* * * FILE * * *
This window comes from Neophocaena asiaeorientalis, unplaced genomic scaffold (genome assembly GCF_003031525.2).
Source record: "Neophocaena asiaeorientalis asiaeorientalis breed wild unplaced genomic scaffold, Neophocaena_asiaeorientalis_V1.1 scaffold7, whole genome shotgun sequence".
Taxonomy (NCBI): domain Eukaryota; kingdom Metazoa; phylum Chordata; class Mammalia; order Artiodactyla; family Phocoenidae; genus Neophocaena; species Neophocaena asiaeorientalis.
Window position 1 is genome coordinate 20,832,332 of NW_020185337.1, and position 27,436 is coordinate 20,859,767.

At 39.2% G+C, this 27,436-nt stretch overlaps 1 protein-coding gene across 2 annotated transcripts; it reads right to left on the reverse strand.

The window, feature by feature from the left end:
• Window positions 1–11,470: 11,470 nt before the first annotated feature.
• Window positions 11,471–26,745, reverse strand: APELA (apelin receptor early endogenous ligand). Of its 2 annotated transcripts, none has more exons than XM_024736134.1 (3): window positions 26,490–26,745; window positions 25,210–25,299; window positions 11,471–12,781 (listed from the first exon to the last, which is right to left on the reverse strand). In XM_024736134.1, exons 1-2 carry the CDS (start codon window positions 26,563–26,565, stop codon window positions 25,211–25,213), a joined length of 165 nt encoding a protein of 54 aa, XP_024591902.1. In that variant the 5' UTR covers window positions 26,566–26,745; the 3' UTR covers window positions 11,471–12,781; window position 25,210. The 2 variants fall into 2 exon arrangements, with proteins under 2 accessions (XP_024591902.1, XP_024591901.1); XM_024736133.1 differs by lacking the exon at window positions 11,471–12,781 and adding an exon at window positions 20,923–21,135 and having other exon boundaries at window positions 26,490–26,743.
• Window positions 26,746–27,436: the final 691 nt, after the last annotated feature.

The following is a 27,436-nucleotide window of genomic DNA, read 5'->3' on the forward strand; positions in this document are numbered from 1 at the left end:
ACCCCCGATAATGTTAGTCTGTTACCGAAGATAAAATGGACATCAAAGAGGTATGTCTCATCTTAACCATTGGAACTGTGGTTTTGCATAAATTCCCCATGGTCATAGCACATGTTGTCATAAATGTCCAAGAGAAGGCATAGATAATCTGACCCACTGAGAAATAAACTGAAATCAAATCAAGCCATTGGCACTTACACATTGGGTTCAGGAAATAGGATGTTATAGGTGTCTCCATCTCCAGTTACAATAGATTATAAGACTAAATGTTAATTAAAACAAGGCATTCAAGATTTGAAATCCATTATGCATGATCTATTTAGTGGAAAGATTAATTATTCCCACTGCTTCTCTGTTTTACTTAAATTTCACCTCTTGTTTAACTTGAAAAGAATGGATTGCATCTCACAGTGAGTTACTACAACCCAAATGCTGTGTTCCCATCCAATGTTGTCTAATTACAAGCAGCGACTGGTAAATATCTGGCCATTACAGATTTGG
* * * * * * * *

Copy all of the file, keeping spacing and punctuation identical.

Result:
This window comes from Neophocaena asiaeorientalis, unplaced genomic scaffold (genome assembly GCF_003031525.2).
Source record: "Neophocaena asiaeorientalis asiaeorientalis breed wild unplaced genomic scaffold, Neophocaena_asiaeorientalis_V1.1 scaffold7, whole genome shotgun sequence".
Taxonomy (NCBI): domain Eukaryota; kingdom Metazoa; phylum Chordata; class Mammalia; order Artiodactyla; family Phocoenidae; genus Neophocaena; species Neophocaena asiaeorientalis.
Window position 1 is genome coordinate 20,832,332 of NW_020185337.1, and position 27,436 is coordinate 20,859,767.

At 39.2% G+C, this 27,436-nt stretch overlaps 1 protein-coding gene across 2 annotated transcripts; it reads right to left on the reverse strand.

The window, feature by feature from the left end:
• Window positions 1–11,470: 11,470 nt before the first annotated feature.
• Window positions 11,471–26,745, reverse strand: APELA (apelin receptor early endogenous ligand). Of its 2 annotated transcripts, none has more exons than XM_024736134.1 (3): window positions 26,490–26,745; window positions 25,210–25,299; window positions 11,471–12,781 (listed from the first exon to the last, which is right to left on the reverse strand). In XM_024736134.1, exons 1-2 carry the CDS (start codon window positions 26,563–26,565, stop codon window positions 25,211–25,213), a joined length of 165 nt encoding a protein of 54 aa, XP_024591902.1. In that variant the 5' UTR covers window positions 26,566–26,745; the 3' UTR covers window positions 11,471–12,781; window position 25,210. The 2 variants fall into 2 exon arrangements, with proteins under 2 accessions (XP_024591902.1, XP_024591901.1); XM_024736133.1 differs by lacking the exon at window positions 11,471–12,781 and adding an exon at window positions 20,923–21,135 and having other exon boundaries at window positions 26,490–26,743.
• Window positions 26,746–27,436: the final 691 nt, after the last annotated feature.

The following is a 27,436-nucleotide window of genomic DNA, read 5'->3' on the forward strand; positions in this document are numbered from 1 at the left end:
ACCCCCGATAATGTTAGTCTGTTACCGAAGATAAAATGGACATCAAAGAGGTATGTCTCATCTTAACCATTGGAACTGTGGTTTTGCATAAATTCCCCATGGTCATAGCACATGTTGTCATAAATGTCCAAGAGAAGGCATAGATAATCTGACCCACTGAGAAATAAACTGAAATCAAATCAAGCCATTGGCACTTACACATTGGGTTCAGGAAATAGGATGTTATAGGTGTCTCCATCTCCAGTTACAATAGATTATAAGACTAAATGTTAATTAAAACAAGGCATTCAAGATTTGAAATCCATTATGCATGATCTATTTAGTGGAAAGATTAATTATTCCCACTGCTTCTCTGTTTTACTTAAATTTCACCTCTTGTTTAACTTGAAAAGAATGGATTGCATCTCACAGTGAGTTACTACAACCCAAATGCTGTGTTCCCATCCAATGTTGTCTAATTACAAGCAGCGACTGGTAAATATCTGGCCATTACAGATTTGG